Future perspective: To improve the quality of the data, it is vital that future studies give sufficient importance to matching the comparison groups for both known and potential confounders. It is also of utmost importance that the studies are designed such that the examiners are blinded to the comparison groups.

In addition, a few lines were also included in the discussion in the previous revision as follows:

Among these given the relatively higher sensitivity and specificity, the use of molecular tools like PCR should be preferred in the future studies. Further use of more than one diagnostic modality (combining one of the preliminary tests like CHROMagar with a molecular tool) could in turn increase the reliability of the results.  

 

 

The author affirms that the references cited for microbes [6-20] were appropriate for the statement made. After carefully reviewing all these cited references, I think Ref 15 should be deleted since it is a study about oral microbiota in pancreatic cancer rather than oral microbes in OSCC patients.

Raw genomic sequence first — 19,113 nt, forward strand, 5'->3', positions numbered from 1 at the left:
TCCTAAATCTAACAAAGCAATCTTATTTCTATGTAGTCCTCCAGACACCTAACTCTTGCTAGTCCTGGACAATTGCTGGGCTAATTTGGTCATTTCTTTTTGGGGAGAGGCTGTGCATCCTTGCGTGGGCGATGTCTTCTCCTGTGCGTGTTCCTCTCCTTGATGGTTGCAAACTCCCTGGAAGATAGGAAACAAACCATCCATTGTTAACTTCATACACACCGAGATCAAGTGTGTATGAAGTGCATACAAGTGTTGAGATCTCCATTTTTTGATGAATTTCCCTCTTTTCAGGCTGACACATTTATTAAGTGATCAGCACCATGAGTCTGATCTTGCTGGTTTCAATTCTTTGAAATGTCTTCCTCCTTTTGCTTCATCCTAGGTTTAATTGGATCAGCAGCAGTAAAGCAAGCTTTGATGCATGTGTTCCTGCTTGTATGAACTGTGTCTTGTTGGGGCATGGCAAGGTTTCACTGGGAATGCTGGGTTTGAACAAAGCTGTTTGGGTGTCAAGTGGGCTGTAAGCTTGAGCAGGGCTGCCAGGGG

Reply: As advised reference 15 is replaced by the following appropriate reference:

Zhang, Z.; Yang, J.; Feng, Q.; Chen, B.; Li, M.; Liang, C.; Li, M.; Li, Z.; Xu, Q.; Zhang, L.; Chen, W. Compositional and Functional Analysis of the Microbiome in Tissue and Saliva of Oral Squamous Cell Carcinoma. Front Microbiol. 2019, 10, 1439.

 

 

The author should double check all the references and ensure the style is consistent. a) Page ranges. full or no? For example, ref 11 '304-8'; ref 12 '304-8'; ref 13 '711-719'; ref 15 '582–588'.

Reply: As advised, the page number range of all the references are made uniformly full

 

b) Article titles: Whether the initial letter of each significant word should be capitalized? Please check ref 18, 19, 27, 37, and 56.

Reply: As advised, the initial letters are made uniformly small for references 18,19,27,37, and 56.

 

Note: The changes made in the revised draft (2nd revision) are highlighted in red

Author Response File: Author Response.docx

Round 3

Reviewer 2 Report

The author have addressed my concerns in the revision. 

 

 

Author Response

Comments and Suggestions for Authors from reviewer 2:

The author has addressed my concerns in the revision:

Reply: The authors thank the reviewer for the comments

Author Response File: Author Response.docx